The growing desire to have “green” buildings (meaning well-insulated and energy efficient) has meant that more environmentally-friendly buildings will have a higher asking price on the market. This means that buildings that are less green will become the more affordable option.
Stranded assets and transition risks
Most climate-related stranded assets will be those that do not fit into a low-carbon world. Climate change thus exposes some assets to risks that are coined transition risks.
In order to anticipate such risks, it is vital to be aware of potential changes in regulation to do with climate change, especially if the industry you work in is likely exposed.
Which sectors are most exposed to stranded assets?
The first to be affected are the companies linked to fossil fuels, whether it is the extraction, refinement, or distribution of said fuels. In order to respect the Paris Climate Agreement, coal mines will have to close down 10 to 30 years earlier than their classic life expectancy.
Companies that consume a large amount of fossil fuels are also at risk of having stranded assets. Such companies are within the construction or transport sectors.
Banks are also at risk of stranded assets, as they have investments in the sectors mentioned above. Banks thus run the same risks as construction, transport, or energy production companies.
What are the potential consequences of stranded assets on banks?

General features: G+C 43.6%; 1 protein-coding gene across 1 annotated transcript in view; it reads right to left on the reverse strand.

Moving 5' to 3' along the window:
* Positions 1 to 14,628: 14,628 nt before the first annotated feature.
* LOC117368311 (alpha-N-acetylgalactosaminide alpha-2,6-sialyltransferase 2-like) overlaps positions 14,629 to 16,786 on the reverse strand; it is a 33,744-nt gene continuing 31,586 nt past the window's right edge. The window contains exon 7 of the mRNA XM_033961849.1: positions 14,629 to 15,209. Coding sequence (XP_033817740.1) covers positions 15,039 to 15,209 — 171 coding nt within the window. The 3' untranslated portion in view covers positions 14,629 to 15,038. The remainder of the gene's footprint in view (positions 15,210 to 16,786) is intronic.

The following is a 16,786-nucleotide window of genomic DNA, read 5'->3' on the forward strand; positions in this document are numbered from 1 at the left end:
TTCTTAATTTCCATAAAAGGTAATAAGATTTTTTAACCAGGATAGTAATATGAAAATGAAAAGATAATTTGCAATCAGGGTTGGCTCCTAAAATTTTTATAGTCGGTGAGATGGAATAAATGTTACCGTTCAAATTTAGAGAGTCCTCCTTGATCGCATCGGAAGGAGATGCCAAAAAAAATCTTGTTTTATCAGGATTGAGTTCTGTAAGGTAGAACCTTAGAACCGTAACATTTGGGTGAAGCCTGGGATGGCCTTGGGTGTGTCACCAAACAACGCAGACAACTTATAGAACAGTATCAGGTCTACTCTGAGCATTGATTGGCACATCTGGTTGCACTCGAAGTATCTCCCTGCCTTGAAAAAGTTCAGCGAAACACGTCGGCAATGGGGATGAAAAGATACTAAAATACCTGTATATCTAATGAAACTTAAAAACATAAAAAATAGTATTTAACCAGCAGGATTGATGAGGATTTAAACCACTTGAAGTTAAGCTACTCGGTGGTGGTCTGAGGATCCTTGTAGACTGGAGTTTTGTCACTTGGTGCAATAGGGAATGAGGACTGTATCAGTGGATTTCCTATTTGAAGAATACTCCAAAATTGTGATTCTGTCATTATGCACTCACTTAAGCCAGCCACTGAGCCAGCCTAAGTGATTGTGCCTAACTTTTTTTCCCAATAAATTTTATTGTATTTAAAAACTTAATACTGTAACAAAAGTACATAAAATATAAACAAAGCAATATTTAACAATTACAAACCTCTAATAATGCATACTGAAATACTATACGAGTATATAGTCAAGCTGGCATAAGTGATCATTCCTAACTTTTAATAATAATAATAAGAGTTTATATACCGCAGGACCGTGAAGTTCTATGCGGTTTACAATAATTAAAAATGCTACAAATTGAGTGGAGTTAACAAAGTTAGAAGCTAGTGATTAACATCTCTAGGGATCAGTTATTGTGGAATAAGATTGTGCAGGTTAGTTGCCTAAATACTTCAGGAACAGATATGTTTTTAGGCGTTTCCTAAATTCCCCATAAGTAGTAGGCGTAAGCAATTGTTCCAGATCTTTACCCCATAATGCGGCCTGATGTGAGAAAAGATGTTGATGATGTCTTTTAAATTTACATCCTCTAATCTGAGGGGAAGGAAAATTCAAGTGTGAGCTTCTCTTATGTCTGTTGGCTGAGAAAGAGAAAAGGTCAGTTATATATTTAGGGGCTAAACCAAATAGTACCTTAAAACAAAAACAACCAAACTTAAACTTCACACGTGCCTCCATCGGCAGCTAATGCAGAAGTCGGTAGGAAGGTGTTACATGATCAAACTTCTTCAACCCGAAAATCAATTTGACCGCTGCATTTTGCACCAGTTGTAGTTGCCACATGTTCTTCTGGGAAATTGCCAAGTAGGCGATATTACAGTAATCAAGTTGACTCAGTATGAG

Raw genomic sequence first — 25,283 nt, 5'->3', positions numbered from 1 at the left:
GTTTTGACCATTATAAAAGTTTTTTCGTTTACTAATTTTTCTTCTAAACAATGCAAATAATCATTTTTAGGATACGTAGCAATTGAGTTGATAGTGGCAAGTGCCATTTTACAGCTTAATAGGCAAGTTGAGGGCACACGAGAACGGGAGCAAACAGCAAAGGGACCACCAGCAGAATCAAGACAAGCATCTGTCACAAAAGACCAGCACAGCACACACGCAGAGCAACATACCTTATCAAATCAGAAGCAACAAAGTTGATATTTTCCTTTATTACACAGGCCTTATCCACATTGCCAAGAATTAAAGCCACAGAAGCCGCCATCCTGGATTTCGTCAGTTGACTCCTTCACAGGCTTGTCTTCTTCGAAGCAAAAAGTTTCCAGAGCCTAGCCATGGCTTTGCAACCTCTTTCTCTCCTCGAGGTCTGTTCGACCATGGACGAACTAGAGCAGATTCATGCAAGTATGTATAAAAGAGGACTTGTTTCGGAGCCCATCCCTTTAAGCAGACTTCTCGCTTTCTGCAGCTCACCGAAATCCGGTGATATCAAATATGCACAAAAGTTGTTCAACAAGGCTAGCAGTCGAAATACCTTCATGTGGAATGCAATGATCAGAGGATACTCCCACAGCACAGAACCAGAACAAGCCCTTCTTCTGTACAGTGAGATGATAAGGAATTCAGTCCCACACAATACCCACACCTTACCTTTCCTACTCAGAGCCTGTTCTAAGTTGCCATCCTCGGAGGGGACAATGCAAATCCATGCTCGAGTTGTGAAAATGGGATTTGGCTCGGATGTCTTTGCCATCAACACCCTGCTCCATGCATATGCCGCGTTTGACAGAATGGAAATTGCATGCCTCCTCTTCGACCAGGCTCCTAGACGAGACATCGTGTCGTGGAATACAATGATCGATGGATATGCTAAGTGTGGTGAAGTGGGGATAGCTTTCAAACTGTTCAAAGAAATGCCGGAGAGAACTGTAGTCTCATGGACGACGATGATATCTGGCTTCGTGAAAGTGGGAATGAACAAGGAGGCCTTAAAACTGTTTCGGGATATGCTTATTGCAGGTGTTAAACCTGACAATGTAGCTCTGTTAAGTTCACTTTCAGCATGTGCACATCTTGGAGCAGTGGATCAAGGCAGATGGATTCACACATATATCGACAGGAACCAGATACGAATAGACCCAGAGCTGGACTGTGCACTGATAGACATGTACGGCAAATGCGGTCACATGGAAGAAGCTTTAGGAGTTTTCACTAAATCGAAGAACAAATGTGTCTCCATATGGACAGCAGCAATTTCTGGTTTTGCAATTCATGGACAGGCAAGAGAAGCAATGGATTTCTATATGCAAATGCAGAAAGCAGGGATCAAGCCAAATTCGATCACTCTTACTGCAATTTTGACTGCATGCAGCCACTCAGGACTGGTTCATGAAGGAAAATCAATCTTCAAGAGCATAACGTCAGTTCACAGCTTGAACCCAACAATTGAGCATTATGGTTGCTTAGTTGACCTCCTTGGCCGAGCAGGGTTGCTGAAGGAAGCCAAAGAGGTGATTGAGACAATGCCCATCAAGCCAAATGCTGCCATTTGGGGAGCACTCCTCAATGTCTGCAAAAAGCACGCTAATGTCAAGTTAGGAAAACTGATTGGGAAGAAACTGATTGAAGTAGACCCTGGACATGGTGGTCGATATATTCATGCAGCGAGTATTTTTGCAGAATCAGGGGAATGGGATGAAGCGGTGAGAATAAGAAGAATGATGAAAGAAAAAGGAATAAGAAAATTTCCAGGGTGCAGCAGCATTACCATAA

The wealth of a bank depends on the entirety of its investments. These investments are accounted for and regularly reevaluated.
A bank would lose money if its assets became stranded. Banks would thus have to measure and limit their exposure to the sectors most at risk of being stranded, like mines or oil rigs. Insurance companies are already taking the issue of stranded assets seriously, and it is recommended that banks do the same.
Regulation for the transition risk faced by the banking sector
Regulation imposed on banks is becoming ever more restrictive, with the aim that banks move towards greener investments.
The European Banking Authority has pushed banks to adopt the Green Asset Ratio (GAR), which measures the number of green investments in a portfolio. From 2024, banks will need to start publishing their GAR.
This measure is part of a larger push toward non-financial reporting, focused on green investments and carbon emissions.
With the danger of stranded assets, European legislation imposes constraints on companies and helps them with transition risks, by making them aware of both the climate risk and the transition risk.
Reaching carbon-zero in the most polluting sectors will only happen with the help of the banking and finance sectors. Plans to limit stranded assets should be put in place, so as to minimise loss of value for everyone.
Stranded assets are particularly important when considering the risks linked with climate change. When investing, it is essential to take such ecological factors into account in order to determine the return on investment.
The banking sector is particularly exposed to transition risks, so must put measures in place to reduce risk and follow other sectors toward a carbon-neutral world.